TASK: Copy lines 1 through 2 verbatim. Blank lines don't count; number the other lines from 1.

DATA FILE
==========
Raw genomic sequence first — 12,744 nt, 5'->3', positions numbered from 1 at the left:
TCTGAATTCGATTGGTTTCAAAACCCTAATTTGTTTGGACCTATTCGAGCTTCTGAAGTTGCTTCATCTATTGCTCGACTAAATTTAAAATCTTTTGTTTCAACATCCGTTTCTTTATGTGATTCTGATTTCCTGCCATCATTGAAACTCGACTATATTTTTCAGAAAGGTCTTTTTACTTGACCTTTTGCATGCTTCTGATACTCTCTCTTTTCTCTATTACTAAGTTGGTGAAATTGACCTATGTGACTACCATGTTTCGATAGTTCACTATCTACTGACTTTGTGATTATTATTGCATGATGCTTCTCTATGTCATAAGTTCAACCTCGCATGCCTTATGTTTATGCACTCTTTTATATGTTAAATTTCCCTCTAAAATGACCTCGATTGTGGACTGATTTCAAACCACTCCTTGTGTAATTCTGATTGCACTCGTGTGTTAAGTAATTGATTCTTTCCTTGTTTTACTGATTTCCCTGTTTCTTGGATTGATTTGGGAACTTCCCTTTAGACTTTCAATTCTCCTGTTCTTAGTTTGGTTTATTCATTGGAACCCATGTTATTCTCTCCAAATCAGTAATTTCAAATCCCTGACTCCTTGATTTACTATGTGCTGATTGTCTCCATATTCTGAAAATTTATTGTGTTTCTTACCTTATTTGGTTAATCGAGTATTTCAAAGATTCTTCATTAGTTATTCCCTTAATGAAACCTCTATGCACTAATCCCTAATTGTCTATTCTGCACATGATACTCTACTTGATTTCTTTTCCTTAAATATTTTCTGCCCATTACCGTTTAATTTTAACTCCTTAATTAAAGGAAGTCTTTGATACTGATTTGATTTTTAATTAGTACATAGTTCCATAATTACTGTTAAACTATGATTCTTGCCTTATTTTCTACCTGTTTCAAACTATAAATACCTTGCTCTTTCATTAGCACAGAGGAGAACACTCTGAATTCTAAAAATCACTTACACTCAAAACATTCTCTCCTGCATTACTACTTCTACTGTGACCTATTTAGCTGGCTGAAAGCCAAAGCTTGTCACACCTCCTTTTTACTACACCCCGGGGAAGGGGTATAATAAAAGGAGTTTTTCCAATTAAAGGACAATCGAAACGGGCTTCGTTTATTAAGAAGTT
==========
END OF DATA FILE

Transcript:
Raw genomic sequence first — 12,744 nt, 5'->3', positions numbered from 1 at the left:
TCTGAATTCGATTGGTTTCAAAACCCTAATTTGTTTGGACCTATTCGAGCTTCTGAAGTTGCTTCATCTATTGCTCGACTAAATTTAAAATCTTTTGTTTCAACATCCGTTTCTTTATGTGATTCTGATTTCCTGCCATCATTGAAACTCGACTATATTTTTCAGAAAGGTCTTTTTACTTGACCTTTTGCATGCTTCTGATACTCTCTCTTTTCTCTATTACTAAGTTGGTGAAATTGACCTATGTGACTACCATGTTTCGATAGTTCACTATCTACTGACTTTGTGATTATTATTGCATGATGCTTCTCTATGTCATAAGTTCAACCTCGCATGCCTTATGTTTATGCACTCTTTTATATGTTAAATTTCCCTCTAAAATGACCTCGATTGTGGACTGATTTCAAACCACTCCTTGTGTAATTCTGATTGCACTCGTGTGTTAAGTAATTGATTCTTTCCTTGTTTTACTGATTTCCCTGTTTCTTGGATTGATTTGGGAACTTCCCTTTAGACTTTCAATTCTCCTGTTCTTAGTTTGGTTTATTCATTGGAACCCATGTTATTCTCTCCAAATCAGTAATTTCAAATCCCTGACTCCTTGATTTACTATGTGCTGATTGTCTCCATATTCTGAAAATTTATTGTGTTTCTTACCTTATTTGGTTAATCGAGTATTTCAAAGATTCTTCATTAGTTATTCCCTTAATGAAACCTCTATGCACTAATCCCTAATTGTCTATTCTGCACATGATACTCTACTTGATTTCTTTTCCTTAAATATTTTCTGCCCATTACCGTTTAATTTTAACTCCTTAATTAAAGGAAGTCTTTGATACTGATTTGATTTTTAATTAGTACATAGTTCCATAATTACTGTTAAACTATGATTCTTGCCTTATTTTCTACCTGTTTCAAACTATAAATACCTTGCTCTTTCATTAGCACAGAGGAGAACACTCTGAATTCTAAAAATCACTTACACTCAAAACATTCTCTCCTGCATTACTACTTCTACTGTGACCTATTTAGCTGGCTGAAAGCCAAAGCTTGTCACACCTCCTTTTTACTACACCCCGGGGAAGGGGTATAATAAAAGGAGTTTTTCCAATTAAAGGACAATCGAAACGGGCTTCGTTTATTAAGAAGTT